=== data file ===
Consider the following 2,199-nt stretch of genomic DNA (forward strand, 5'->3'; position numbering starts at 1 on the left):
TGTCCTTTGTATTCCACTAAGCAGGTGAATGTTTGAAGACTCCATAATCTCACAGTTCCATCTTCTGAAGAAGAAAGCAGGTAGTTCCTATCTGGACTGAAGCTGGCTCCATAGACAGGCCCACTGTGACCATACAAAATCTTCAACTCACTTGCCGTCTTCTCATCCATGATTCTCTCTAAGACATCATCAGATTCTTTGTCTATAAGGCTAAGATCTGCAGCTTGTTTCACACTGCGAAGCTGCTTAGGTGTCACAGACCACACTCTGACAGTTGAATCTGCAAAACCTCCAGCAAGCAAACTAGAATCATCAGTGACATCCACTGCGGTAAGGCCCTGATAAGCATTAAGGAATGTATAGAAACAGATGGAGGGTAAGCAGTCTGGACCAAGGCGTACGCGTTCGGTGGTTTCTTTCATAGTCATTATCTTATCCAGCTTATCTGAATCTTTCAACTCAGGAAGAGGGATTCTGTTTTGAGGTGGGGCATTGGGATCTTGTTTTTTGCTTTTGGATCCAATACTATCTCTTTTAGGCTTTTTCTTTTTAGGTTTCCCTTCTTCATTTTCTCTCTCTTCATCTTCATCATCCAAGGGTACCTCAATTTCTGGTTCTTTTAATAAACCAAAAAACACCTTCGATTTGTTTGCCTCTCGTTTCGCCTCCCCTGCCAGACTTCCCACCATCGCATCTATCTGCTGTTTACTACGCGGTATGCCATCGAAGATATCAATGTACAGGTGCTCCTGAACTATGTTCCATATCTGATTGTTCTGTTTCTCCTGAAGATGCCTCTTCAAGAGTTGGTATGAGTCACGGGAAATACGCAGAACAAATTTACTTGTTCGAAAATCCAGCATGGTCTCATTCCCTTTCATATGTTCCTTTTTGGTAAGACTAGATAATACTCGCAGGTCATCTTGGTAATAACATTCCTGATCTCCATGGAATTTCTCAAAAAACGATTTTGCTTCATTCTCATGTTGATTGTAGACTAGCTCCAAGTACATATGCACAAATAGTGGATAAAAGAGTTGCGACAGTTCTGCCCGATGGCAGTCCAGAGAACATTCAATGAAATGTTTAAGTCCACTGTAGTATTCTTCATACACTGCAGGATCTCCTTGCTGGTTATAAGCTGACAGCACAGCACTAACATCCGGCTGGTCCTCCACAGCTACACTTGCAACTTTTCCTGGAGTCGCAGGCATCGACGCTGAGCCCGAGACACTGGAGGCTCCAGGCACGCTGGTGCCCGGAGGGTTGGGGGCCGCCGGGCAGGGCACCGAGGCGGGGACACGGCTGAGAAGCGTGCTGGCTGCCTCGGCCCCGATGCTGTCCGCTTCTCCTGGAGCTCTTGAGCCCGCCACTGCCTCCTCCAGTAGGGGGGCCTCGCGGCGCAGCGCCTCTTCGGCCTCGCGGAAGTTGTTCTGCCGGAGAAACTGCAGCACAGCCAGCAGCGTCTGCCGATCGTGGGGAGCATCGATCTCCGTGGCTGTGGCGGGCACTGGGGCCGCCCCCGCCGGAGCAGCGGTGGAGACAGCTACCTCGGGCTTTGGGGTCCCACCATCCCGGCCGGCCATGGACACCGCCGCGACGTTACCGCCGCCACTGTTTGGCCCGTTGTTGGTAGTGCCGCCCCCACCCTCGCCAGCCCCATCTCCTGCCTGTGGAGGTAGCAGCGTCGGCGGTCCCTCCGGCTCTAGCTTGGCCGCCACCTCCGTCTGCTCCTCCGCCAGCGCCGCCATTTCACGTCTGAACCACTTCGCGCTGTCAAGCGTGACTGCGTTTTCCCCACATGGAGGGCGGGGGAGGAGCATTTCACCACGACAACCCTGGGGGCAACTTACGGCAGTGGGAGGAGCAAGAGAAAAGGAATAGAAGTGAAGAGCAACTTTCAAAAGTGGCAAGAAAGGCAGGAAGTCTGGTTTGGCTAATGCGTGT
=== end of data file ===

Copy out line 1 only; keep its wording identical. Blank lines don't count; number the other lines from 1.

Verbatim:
Consider the following 2,199-nt stretch of genomic DNA (forward strand, 5'->3'; position numbering starts at 1 on the left):